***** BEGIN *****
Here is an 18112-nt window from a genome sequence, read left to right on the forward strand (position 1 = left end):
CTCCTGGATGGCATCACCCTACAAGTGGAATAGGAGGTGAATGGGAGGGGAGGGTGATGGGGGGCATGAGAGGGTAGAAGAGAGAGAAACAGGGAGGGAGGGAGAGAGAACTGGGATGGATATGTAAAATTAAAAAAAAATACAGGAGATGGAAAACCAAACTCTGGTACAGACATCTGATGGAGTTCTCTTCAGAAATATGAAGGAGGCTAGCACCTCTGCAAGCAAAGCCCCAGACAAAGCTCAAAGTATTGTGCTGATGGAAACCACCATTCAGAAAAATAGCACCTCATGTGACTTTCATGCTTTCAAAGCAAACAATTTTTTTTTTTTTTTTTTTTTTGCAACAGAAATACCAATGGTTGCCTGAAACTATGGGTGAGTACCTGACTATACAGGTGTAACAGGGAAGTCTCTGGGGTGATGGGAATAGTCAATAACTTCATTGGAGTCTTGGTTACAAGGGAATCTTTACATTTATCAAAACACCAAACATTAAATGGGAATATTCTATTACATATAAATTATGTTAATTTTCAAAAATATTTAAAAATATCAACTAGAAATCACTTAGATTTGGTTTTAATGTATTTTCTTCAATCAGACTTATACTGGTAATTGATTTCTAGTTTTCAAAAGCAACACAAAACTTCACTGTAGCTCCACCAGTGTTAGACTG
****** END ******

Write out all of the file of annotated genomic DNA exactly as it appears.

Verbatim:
Here is an 18112-nt window from a genome sequence, read left to right on the forward strand (position 1 = left end):
CTCCTGGATGGCATCACCCTACAAGTGGAATAGGAGGTGAATGGGAGGGGAGGGTGATGGGGGGCATGAGAGGGTAGAAGAGAGAGAAACAGGGAGGGAGGGAGAGAGAACTGGGATGGATATGTAAAATTAAAAAAAAATACAGGAGATGGAAAACCAAACTCTGGTACAGACATCTGATGGAGTTCTCTTCAGAAATATGAAGGAGGCTAGCACCTCTGCAAGCAAAGCCCCAGACAAAGCTCAAAGTATTGTGCTGATGGAAACCACCATTCAGAAAAATAGCACCTCATGTGACTTTCATGCTTTCAAAGCAAACAATTTTTTTTTTTTTTTTTTTTTTGCAACAGAAATACCAATGGTTGCCTGAAACTATGGGTGAGTACCTGACTATACAGGTGTAACAGGGAAGTCTCTGGGGTGATGGGAATAGTCAATAACTTCATTGGAGTCTTGGTTACAAGGGAATCTTTACATTTATCAAAACACCAAACATTAAATGGGAATATTCTATTACATATAAATTATGTTAATTTTCAAAAATATTTAAAAATATCAACTAGAAATCACTTAGATTTGGTTTTAATGTATTTTCTTCAATCAGACTTATACTGGTAATTGATTTCTAGTTTTCAAAAGCAACACAAAACTTCACTGTAGCTCCACCAGTGTTAGACTG